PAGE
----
“Erase the author” is a term you’ll encounter in some high-level literature courses. It basically means writing in such a way that you forget that you are sitting on a couch reading a story about a character that someone else wrote. Baret Magarian takes the concept to the extreme in the novel The Fabrications.
Daniel Bloch is a writer stuck in a rut. He has found some success by writing popular fiction but tires of writing drivel. Oscar Babel is a failed painter who now runs a cinema. Inspired by his friend’s misery, Daniel begins a new novel loosely based upon him, but with everything a success. Both are disconcerted when the things that Daniel writes begin to come true. Through a series of happenings, Oscar adopts a cat, his landlord becomes quite pleasant, and he takes up life modelling. These are all things that Daniel had written for his friend. Things really change when famed publicity agent Ryan Rees finds Oscar and sets out to create a phenomenon out of him. In a few days, Oscar goes from cowering from his landlord in a tiny vermin-laced flat to being a national celebrity staying in the most posh of London hotels.
Daniel also undergoes a transformation. He is at once terrified and obsessed with his story, and he struggles to not write any more but ends up adding chapters. He is drained by this, to the point where he is bedridden and ultimately hospitalized. He continues to create for Oscar when he is too weak to continue through a series of tapes of disjointed philosophy and observations, which Oscar uses to write the speeches that are the driver of his career.
There is so much going on in this book that I feel like I need to read it a few more times. There are plenty of questions about art and the process of making art, the cost to the artist, and the questions of authenticity. Ryan Rees is a Luciferian manipulator, offering Oscar the kingdoms of Earth in exchange for a contract. Daniel’s plunge into asceticism calls to mind the story of the Buddha.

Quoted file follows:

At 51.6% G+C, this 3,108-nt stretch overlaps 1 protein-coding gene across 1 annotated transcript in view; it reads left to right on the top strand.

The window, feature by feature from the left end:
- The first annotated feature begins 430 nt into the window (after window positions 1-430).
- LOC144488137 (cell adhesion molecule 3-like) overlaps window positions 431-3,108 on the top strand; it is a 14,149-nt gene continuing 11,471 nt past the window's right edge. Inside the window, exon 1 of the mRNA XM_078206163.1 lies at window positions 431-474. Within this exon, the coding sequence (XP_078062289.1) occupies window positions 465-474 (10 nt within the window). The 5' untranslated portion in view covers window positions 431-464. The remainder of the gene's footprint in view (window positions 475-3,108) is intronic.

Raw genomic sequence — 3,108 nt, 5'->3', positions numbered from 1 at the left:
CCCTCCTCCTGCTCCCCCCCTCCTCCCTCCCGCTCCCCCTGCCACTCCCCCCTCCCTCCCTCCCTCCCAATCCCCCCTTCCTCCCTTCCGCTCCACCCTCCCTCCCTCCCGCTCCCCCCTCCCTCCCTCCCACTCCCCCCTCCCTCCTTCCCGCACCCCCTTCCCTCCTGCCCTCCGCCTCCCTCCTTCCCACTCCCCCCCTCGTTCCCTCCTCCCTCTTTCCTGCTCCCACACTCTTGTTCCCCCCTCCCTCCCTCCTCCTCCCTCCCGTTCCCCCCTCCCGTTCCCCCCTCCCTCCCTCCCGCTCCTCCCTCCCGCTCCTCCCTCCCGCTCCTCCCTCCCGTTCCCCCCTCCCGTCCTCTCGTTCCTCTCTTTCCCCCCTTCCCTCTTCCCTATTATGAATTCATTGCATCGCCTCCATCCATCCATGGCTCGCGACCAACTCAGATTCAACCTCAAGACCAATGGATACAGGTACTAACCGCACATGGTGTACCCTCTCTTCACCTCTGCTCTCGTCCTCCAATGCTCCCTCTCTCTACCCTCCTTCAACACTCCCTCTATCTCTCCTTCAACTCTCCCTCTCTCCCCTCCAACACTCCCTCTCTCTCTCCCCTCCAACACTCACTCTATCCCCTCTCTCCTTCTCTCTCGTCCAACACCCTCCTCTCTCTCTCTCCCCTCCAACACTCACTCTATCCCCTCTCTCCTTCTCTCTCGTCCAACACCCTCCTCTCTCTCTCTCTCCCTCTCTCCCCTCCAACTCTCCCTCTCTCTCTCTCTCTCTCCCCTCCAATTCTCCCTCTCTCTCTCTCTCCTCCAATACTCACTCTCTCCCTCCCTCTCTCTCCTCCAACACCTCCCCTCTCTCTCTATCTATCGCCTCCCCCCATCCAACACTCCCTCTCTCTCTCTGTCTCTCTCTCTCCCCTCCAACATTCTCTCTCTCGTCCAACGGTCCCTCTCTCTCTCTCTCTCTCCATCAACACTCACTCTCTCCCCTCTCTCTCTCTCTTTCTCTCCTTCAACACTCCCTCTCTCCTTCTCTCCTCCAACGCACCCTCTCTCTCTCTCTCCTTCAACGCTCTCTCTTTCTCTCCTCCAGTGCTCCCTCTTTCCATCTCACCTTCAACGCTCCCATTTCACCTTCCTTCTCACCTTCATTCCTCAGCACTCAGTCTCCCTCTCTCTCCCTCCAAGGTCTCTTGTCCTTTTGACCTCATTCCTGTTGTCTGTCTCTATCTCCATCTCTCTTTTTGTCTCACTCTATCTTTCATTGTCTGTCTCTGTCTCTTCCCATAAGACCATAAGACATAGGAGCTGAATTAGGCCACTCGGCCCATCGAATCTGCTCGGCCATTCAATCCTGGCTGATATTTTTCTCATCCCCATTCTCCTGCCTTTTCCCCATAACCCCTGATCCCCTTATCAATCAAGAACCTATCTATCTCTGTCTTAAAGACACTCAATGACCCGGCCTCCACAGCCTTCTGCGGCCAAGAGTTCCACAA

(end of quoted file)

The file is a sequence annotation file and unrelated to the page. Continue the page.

But it isn’t the philosophical underpinnings that make this book a delight. The absurdist moments in the book are laugh-out-loud funny. Early in the book, a minor character goes into the shop of a fortune-teller who isn’t very good at his job. He ends up asking the character to pretend to be his fiancée, as he has not come out of the closet to his parents yet. This goes about as well as you might expect.
Even though there are clearly moments of absurdism, there is none of the implausibility of the genre. Every moment has a logical progression. Oscar’s adoption of the things in Daniel’s book come from plausible events. This lets you see how artificial and arbitrary celebrity is and how, with the right publicist, anyone can be a star.
Smart, witty, and honest, The Fabrications is a book that will leave you thinking about it for a long time after you have put it down. You will find yourself making connections and wondering if they are intentional or if they are part of a story you are telling yourself.
|Page Count||440 pages|
|Publisher||Pleasure Boat Studio|
|Bookshop.org||Buy this Book|